Fonterra considers sale of stake in Brazilian joint venture, to close Australian facility

USA – New Zealand dairy giant, Fonterra has announced that it has reached an agreement with Nestle for potential sale of respective stakes in their Dairy Partners Americas (DPA) Brasil joint venture.

Fonterra has also unveiled plans to close its Dennington site in Australia, a move it says is part of its new strategic direction- “prioritizing our New Zealand milk supply and simplifying our global portfolio”.

Fonterra says the Australian Ingredients business continues to feel the impact of the drought and excess manufacturing capacity.

“This is not a one-off for this season, it’s the new norm for the Australian dairy industry and we need to adapt,” said Fonterra Chief Executive Miles Hurrell.

“We need to get the most value from every drop of our farmers’ milk and, with the reduced milk pool in Australia, we must put it into our highest returning products and most efficient assets,” said Hurrell.

DPA was created in 2003 producing milk powder, chilled and liquid dairy products in which Nestlé holds a 49% stake, while Fonterra owns 51%.

DPA, which reported sales of US$247.5 million in 2018 operates two plants and employs 1,400 people.

Its well-known brands in the Brazilian market include Nestlé, Chamyto, Ninho, Chandelle, Chambinho, Neston and Molico.

The review into future ownership options of DPA and whether to sell is expected to be completed by the end of 2019.

New strategy coming in September

Hurrell said the strategic review was progressing well and they are set to reveal the new strategy in September.

He said that the new initiatives mean to reduce complexity and simplify the business structure and focus on where they have competitive advantage.

“Farmers and unit holders can expect to see some fluctuation in our earnings over the next couple of years and there will be one-off transactions and adjustments (some positive, some negative) as we reset the business and deliver on our new strategy,” he said.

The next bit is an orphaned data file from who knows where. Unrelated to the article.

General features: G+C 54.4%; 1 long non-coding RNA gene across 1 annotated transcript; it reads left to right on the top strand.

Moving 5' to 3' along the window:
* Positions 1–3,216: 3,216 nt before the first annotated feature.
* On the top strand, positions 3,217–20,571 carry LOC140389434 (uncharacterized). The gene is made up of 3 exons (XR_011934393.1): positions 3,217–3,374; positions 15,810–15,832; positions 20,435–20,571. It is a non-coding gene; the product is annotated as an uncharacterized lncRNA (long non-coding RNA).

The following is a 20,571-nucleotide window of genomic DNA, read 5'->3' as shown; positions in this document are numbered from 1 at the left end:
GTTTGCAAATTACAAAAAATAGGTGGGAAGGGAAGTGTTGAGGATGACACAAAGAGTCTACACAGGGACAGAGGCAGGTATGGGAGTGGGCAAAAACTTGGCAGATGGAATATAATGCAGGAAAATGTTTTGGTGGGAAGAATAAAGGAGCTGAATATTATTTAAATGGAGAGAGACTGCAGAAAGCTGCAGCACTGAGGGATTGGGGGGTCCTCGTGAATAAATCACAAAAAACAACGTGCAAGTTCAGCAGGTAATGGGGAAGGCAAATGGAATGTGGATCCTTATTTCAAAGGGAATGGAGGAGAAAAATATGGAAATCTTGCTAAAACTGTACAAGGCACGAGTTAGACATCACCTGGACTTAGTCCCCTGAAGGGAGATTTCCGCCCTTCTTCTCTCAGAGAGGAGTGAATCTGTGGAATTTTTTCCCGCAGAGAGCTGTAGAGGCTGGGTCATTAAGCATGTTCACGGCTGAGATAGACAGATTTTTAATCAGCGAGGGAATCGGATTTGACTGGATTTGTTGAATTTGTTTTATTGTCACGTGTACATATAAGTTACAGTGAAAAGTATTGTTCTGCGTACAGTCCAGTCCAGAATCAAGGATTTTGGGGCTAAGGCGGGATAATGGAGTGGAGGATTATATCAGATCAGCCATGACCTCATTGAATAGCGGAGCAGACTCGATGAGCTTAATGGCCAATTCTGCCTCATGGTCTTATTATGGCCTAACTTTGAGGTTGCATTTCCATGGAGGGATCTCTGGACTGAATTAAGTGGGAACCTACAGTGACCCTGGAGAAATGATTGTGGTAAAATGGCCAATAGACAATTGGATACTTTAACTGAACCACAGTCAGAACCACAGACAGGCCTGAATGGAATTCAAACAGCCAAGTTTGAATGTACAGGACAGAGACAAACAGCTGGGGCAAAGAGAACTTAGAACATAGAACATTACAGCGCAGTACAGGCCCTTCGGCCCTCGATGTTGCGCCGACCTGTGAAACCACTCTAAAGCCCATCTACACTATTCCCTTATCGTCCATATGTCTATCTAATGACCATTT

“We are committed to keeping people updated as we make progress.

“These decisions relate to our new strategic direction – in particular, prioritising our New Zealand milk supply and simplifying our global portfolio, which, as we have said previously, requires us to review every part of business to ensure it meets the needs of the Co-op today.”

The New Zealand dairy cooperative is also commencing a strategic review of its two wholly owned farm-hubs in China.

“We have contributed to China’s dairy industry by developing high quality model farms and showing there is a valuable opportunity for fresh milk in China’s consumer market, and this continues to be an attractive prospect,” commented Miles Hurrell.

“However, this does not necessarily mean that we need to continue to have large amounts of capital tied up in farming hubs.”

For the full year ended July 2018, Fonterra reported a net loss of NZD 196 million (US$128 million), its first annual loss since its inception in 2001.

Fonterra has also released its business update and revised its earnings from 15 – 25 cents per share to 10 – 15 cents per share.

Revenue for the nine months to 30 April 2019 stood at NZD 15 billion (US$9.74 billion), up 1% on the prior year period while normalized EBIT was down 9% to NZD 522 million (US$338.9 million).

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